Of course, the ACE program has some budget that comes from marketing. And yes, you get more “points” when contributing to “cloud” products because that’s where all priorities are at Oracle Corp, and this includes the ACE program. But do not take it like “I must talk about the cloud”. Just take it as “cool, I got more point because I contributed to their flagship product”. If you contribute for points only, you are wrong. You will be tired of this quickly. Just contribute on what you like, and points will come to recognize what you did and encourage you to go further.

There is no compulsory content

I mentioned that you can contribute on any Oracle products, paid or free, and there are a lot. You don’t need to talk about the database. You don’t need to talk about the cloud. You don’t need to talk about expensive options. The ACE program is flexible and this is what allows diversity. Depending on your country, and depending on your job, or simply on you motivation, you may have nothing to share about some products that are common elsewhere. Some consultant have all their customers on Exadata, and have a lot to share about it. Others have all their databases in Standard Edition and their contributions are welcome as well.

I’ll be clear if you have some doubts: I have never been asked to talk or write about anything. All are my choices. And I have never been asked to change or remove some published content. And my subjects also cover problems and bugs, because I consider that it helps to share them as well. Actually, I’ve deleted a tweet only two times because of feedback from others. And the feedback was not to ask me to take it down but just to mention that one word may sound a little harsh, And I checked my tweet, and I agreed my wording was not ok, and then preferred not to leave something that could be interpreted this way. Two times, and it was my choice, and I’m at 20K tweets.

It is not a perpetual prize

The ACE levels I’ve mentioned (ACE Associate, ACE, ACE Director) are not Nobel prizes and are not granted for life. They show the level of current and recent contributions. If you do not contribute anymore, you will leave the program as an ACE Alumni. And that’s totally normal. The ACE program is there to recognize your contributions and helps you with those. You may change you job and work on different technology, lose your motivation, or simply don’t have time for this, and that’s ok. Or simply don’t want to be an ACE. Then it is simple: you don’t enter enough contributions in the “points” application and at next evaluation (in June usually) you will be ACE Alumni.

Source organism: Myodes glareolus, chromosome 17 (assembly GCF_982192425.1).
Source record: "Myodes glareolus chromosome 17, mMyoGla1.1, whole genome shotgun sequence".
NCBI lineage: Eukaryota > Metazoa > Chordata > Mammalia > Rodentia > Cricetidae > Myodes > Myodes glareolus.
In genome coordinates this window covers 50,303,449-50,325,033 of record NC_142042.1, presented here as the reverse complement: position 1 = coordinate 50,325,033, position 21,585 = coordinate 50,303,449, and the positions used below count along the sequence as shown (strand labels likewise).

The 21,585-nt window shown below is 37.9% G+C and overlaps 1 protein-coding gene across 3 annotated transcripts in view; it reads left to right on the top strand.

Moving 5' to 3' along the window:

I have an anecdote about “don’t want to be an ACE”. The first nomination I entered, I did it for someone who contributed in his way (no public-facing but organizing awesome events). And I did it without telling him. I was excited to see his surprise, and he was accepted. But he told me that he didn’t want to be an ACE Associate. Sure I was surprised, but that’s perfectly ok. There’s no obligation about anything. Now, If I want to nominate someone I ask before 😉

I am an ACE Director, I have a lot of points, but I do not write or do anything with points in mind. The “points” are just a consequence of me writing blog posts and presenting at conferences. I contributed only on those two channels in 2019-2020. The year before I had more point, with some articles, and SR (bugs discussed with the product managers). In the coming year, I may try something else, but again not thinking about points. I work also on non-Oracle technologies, even competing, because that’s my job. But for sure I’ll continue to contribute a lot on Oracle Product. Because I like to work with them, with Oracle Customers, with Oracle employees,… And then there are good chances that I’ll stay in the program and at the same level. But please, understand that you don’t need to do the same. By the location where I am (with many meetups and conferences organized), by the company I work for (where knowledge sharing is greatly encouraged), and the time I can find (kids becoming more and more autonomous), I’m able to do that. That’s what I like in this program: people do what they can do and like to do, without any obligation, and when this meets some ACE levels of recognized contributions, the ACE program encourages and helps to continue.